AT WORK WITH RACHAEL BOON
Toiling away without sleep is not normal
Knowing when to stop work, having work-life balance are key to success
Published on Mar 3, 2014 1:20 AM
THE tragic story of a 21-year-old student who died towards the end of his summer internship last year has prompted major banks to re-examine their working conditions.
One of the first to act was Bank of America Merrill Lynch, where intern Moritz Erhardt died after working 72 hours straight at its investment division in London.
The bank has tightened up procedures, including making sure days off are taken and better supervision of staff is in place.
Morgan Stanley and JPMorgan Chase are reported to be working on similar measures while Deutsche Bank and Citigroup rolled out new guidelines last month.
Citi Singapore human resources head Evangeline Chua says: "The new guidelines... recognise the importance of work-life balance and encourage efficiency and productivity among our colleagues."
All investment banking analysts and associates at Citi are now required to take all of their annual vacation time and told not to log on remotely to work unless there are critical issues.
While interns at Citi do not get paid annual leave, Ms Chua says they can apply for unpaid leave during their internship. "When they are on leave, Citi does not expect them to work," she adds.
Staff at OCBC Bank can choose to go home an hour earlier on Fridays under the My Flexi Hour scheme introduced last year.
The lights at DBS Bank automatically go off at 7pm from Monday to Thursday and at 5pm on Friday - telling employees that it is time to leave work. Since 2011, office hours also end at 5pm on Friday.
Banks The Straits Times spoke to also say that staff are expected to manage their own schedules, alongside guidelines for working hours.
ICE Professionals Asia, which focuses on recruiting fresh graduates and young professionals, believes the tough job market since the 2008 financial crisis has created a hunger to secure a job at any cost, especially in professional services.
The Financial Times has noted that investment banking, for example, sees that "the best traders, advisers, dealmakers and other specialists are still capable of earning seven-figure packages". Financial services firms usually reward long working hours with big bonuses, but the FT recently reported that this move is affected by lower profits, so working conditions are being relooked.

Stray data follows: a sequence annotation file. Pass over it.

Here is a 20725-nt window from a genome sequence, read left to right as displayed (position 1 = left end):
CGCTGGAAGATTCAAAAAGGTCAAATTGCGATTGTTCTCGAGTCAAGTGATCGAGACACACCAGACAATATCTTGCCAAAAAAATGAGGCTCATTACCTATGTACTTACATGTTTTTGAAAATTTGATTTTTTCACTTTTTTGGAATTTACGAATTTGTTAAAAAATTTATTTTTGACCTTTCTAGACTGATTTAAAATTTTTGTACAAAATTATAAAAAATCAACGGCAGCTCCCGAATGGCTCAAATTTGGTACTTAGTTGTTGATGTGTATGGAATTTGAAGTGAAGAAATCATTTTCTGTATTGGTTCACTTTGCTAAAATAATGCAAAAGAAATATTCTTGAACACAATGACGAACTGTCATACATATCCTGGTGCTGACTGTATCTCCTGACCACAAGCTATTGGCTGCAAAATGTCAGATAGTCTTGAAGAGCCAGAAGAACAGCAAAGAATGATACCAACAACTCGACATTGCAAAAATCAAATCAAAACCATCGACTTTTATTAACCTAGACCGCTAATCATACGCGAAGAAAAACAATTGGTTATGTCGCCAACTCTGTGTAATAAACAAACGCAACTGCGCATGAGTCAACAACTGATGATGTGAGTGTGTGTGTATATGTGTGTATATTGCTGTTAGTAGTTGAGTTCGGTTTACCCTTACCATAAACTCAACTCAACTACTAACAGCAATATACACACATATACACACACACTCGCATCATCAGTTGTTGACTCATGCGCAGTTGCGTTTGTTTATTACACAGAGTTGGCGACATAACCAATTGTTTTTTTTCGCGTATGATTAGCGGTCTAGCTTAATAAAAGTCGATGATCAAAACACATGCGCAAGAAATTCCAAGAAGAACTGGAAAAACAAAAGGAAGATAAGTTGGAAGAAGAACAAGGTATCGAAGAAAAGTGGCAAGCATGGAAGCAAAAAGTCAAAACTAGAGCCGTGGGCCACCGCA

Robert Half Singapore director Stella Tang says the finance and accounting industry involves longer hours, especially at the end of the financial year, when deadlines must be met.
ICE Professionals Asia chief executive Nuwanthie Samarakone says: "The attitudes and beliefs of the line managers have to change, which is a major cultural shift that I am not sure the big banks are ready for in a tight economy."
She says bankers still think - "In my day we worked every hour we had and why can't they follow that?"
An investment banking analyst who declined to be named says he generally starts at 9am and ends around 10pm.
He knows of some who work until 3am every day while others get to go home at 7pm. He says it depends on what team you are on.
The new guidelines come with good intentions, and could be a way for banks to retain their junior talent, he says, instead of seeing them burn out and leave the bank in two to three years.
However, there is no way of forcing people to go home at a certain time or making sure they are not slogging away at home.
He adds: "Whenever you institutionalise such rules, people will follow but whether it's according to the book is another thing. But I think they'll have practical effects."
Human resource professionals say young employees and firms all have a part to play.
Alert management if you are burnt out, and lodge a complaint with the Ministry of Manpower if your boss expects you to go without sleep for work and threatens to sack you if you don't comply, says Ms Tang. This prevents bad bosses from doing the same to another young employee.
She adds that "it makes no sense to let your employees work days without sleep".
"Working long days is one thing, but going without sleep is another. Sleep deprivation leads to errors, and errors cost time and money to fix."
Firms are also dealing with this issue in new ways in order to retain talent.
ICE Professionals Asia director Will Jodrell says: "From the regions we operate in, we are constantly seeing that banks, hedge funds, private equity groups and technology companies are competing for the brightest and best junior talent.
"Therefore, how does a company or industry differentiate itself?"
He cites technology firms offering more time off work and benefits such as being allowed to wear casual clothes, play pool at work or even bring pets to the office.
OCBC also offers a career break scheme, where employees with at least five years of service can take three consecutive months of unpaid sabbatical leave. Last year, 57 employees signed up for the scheme.
They can take up to a maximum of two career breaks during their time of employment. OCBC human resource planning head Jacinta Low says: "Our work-life satisfaction score has improved over the years and from 2012 to 2013, it went up by 4 per cent."
Eventually, employees should consider resigning if nothing can be improved, says Ms Tang, adding that "going three days without sleep is never normal".